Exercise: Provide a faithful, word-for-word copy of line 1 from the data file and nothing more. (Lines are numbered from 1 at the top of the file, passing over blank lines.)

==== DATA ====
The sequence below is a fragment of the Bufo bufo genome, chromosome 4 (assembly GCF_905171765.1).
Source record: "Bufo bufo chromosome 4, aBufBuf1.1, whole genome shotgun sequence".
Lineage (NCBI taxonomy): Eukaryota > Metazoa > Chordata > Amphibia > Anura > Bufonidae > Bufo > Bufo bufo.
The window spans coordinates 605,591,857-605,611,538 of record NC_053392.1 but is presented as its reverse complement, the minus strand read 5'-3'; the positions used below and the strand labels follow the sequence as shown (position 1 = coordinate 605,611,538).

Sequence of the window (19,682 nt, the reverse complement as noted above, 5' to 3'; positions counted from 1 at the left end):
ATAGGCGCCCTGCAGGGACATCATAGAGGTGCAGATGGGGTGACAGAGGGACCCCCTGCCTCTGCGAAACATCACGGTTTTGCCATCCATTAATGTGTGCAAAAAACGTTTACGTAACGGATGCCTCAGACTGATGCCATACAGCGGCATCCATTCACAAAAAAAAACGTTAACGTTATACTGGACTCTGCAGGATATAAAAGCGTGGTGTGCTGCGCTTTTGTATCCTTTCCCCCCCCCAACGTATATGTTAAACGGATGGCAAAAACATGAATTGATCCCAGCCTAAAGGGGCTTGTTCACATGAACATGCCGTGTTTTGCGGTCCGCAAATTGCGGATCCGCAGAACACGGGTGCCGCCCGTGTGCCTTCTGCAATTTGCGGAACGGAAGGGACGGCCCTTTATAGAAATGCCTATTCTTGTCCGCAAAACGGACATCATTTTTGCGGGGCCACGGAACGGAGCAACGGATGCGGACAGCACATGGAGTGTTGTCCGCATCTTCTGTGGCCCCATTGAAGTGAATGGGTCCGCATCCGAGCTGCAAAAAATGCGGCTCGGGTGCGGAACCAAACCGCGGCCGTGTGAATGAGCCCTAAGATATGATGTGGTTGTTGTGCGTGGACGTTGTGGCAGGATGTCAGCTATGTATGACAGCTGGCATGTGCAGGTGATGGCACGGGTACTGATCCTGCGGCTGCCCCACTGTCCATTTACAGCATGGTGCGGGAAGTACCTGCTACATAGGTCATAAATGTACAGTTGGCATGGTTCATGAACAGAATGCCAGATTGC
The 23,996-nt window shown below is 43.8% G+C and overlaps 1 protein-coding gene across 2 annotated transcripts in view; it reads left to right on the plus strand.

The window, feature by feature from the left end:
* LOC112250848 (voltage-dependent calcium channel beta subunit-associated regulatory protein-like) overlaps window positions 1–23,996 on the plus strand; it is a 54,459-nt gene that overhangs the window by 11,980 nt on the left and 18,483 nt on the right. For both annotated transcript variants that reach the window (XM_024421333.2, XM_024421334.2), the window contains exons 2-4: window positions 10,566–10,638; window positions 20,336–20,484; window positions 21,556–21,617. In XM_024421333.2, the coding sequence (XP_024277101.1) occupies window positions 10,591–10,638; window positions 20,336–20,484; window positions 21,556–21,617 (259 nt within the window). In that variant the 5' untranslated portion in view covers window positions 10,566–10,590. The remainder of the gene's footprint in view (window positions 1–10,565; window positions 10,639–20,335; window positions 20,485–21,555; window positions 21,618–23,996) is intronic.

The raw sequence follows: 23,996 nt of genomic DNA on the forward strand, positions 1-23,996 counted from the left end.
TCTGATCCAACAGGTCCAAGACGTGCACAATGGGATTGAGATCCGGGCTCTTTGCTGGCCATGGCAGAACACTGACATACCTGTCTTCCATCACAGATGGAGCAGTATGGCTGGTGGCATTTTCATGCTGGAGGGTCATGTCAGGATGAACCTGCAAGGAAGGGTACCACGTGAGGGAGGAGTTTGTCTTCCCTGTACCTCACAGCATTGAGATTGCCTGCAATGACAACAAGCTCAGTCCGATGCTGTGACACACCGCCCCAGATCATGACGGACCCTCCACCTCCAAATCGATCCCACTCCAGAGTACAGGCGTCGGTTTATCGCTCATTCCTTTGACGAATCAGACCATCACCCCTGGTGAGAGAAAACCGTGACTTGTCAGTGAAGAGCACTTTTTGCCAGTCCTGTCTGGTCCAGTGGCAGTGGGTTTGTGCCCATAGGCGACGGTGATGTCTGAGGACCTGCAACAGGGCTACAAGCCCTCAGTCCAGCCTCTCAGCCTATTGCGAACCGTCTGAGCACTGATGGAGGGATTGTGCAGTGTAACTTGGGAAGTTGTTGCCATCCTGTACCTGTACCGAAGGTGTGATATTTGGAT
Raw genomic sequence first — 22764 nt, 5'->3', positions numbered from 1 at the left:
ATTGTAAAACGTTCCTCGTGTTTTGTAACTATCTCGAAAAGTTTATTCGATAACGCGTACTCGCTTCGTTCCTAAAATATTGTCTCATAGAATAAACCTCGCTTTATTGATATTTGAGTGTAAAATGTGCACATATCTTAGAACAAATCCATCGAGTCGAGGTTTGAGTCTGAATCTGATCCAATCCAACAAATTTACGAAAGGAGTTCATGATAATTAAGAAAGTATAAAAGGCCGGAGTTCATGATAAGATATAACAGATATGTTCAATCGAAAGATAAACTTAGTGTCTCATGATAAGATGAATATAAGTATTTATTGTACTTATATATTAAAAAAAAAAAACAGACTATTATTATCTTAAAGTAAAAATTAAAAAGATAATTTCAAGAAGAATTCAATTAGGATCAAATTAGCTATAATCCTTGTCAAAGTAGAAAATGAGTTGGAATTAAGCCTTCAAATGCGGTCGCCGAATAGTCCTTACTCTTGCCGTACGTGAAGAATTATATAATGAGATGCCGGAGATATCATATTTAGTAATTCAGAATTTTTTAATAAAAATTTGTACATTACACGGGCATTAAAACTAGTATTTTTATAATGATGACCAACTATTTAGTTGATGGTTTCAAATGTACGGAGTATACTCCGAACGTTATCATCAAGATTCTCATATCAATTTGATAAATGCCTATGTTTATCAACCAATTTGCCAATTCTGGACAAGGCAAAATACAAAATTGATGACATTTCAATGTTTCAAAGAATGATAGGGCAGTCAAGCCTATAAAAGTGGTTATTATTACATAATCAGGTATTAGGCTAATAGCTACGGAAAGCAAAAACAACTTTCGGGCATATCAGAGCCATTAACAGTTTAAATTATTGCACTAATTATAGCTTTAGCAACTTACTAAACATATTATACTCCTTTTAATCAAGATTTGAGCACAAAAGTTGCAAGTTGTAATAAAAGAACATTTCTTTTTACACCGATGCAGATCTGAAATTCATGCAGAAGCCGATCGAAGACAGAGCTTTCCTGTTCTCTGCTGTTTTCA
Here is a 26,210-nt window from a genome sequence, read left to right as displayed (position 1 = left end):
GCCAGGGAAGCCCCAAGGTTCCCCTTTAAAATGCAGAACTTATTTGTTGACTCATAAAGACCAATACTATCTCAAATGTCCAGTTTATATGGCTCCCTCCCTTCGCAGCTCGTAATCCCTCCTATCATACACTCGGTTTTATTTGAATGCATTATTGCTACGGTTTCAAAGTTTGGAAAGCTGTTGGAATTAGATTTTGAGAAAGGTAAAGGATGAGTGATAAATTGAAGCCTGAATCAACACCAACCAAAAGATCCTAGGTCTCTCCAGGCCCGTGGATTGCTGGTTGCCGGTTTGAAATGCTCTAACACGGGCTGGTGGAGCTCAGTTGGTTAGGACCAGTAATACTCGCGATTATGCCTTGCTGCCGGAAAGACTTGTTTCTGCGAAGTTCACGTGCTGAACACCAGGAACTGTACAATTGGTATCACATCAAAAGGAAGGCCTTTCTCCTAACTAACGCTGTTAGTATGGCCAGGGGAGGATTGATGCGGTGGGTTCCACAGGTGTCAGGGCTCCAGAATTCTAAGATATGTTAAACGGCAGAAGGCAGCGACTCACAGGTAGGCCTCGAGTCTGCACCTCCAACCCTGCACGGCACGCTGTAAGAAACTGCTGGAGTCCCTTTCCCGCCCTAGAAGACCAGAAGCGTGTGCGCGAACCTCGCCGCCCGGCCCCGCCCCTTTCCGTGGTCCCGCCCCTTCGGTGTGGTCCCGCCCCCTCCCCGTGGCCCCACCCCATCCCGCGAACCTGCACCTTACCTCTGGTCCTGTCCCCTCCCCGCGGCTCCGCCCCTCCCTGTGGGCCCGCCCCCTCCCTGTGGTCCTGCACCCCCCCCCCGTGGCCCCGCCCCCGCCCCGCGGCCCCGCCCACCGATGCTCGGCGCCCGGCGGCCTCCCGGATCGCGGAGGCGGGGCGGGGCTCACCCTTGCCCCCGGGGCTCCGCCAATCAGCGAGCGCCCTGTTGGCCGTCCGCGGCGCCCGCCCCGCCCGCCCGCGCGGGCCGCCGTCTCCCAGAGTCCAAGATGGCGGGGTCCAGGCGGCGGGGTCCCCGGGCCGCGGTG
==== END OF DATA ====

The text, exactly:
The sequence below is a fragment of the Bufo bufo genome, chromosome 4 (assembly GCF_905171765.1).